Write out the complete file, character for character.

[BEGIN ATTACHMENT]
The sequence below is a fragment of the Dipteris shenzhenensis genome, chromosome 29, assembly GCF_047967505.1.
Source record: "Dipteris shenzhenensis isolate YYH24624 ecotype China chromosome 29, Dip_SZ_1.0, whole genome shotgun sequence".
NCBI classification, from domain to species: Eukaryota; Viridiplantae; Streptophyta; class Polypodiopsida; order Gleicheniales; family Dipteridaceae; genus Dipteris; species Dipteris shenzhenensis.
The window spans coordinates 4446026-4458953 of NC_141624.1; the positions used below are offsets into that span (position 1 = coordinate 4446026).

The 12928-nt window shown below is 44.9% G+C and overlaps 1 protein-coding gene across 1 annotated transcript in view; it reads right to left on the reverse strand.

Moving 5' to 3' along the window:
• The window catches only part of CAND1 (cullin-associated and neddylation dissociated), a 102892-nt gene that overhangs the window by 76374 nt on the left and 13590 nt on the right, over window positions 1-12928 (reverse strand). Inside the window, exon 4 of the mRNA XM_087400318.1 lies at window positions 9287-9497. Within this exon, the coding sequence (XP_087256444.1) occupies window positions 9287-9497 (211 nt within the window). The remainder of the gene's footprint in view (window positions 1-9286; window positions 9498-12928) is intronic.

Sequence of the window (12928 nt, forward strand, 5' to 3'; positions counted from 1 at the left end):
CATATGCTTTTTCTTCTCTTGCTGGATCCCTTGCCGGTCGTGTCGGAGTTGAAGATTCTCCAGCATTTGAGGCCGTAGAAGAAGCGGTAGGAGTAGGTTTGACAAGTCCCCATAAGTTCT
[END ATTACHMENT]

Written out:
The sequence below is a fragment of the Dipteris shenzhenensis genome, chromosome 29, assembly GCF_047967505.1.
Source record: "Dipteris shenzhenensis isolate YYH24624 ecotype China chromosome 29, Dip_SZ_1.0, whole genome shotgun sequence".
NCBI classification, from domain to species: Eukaryota; Viridiplantae; Streptophyta; class Polypodiopsida; order Gleicheniales; family Dipteridaceae; genus Dipteris; species Dipteris shenzhenensis.
The window spans coordinates 4446026-4458953 of NC_141624.1; the positions used below are offsets into that span (position 1 = coordinate 4446026).

The 12928-nt window shown below is 44.9% G+C and overlaps 1 protein-coding gene across 1 annotated transcript in view; it reads right to left on the reverse strand.

Moving 5' to 3' along the window:
• The window catches only part of CAND1 (cullin-associated and neddylation dissociated), a 102892-nt gene that overhangs the window by 76374 nt on the left and 13590 nt on the right, over window positions 1-12928 (reverse strand). Inside the window, exon 4 of the mRNA XM_087400318.1 lies at window positions 9287-9497. Within this exon, the coding sequence (XP_087256444.1) occupies window positions 9287-9497 (211 nt within the window). The remainder of the gene's footprint in view (window positions 1-9286; window positions 9498-12928) is intronic.

Sequence of the window (12928 nt, forward strand, 5' to 3'; positions counted from 1 at the left end):
CATATGCTTTTTCTTCTCTTGCTGGATCCCTTGCCGGTCGTGTCGGAGTTGAAGATTCTCCAGCATTTGAGGCCGTAGAAGAAGCGGTAGGAGTAGGTTTGACAAGTCCCCATAAGTTCT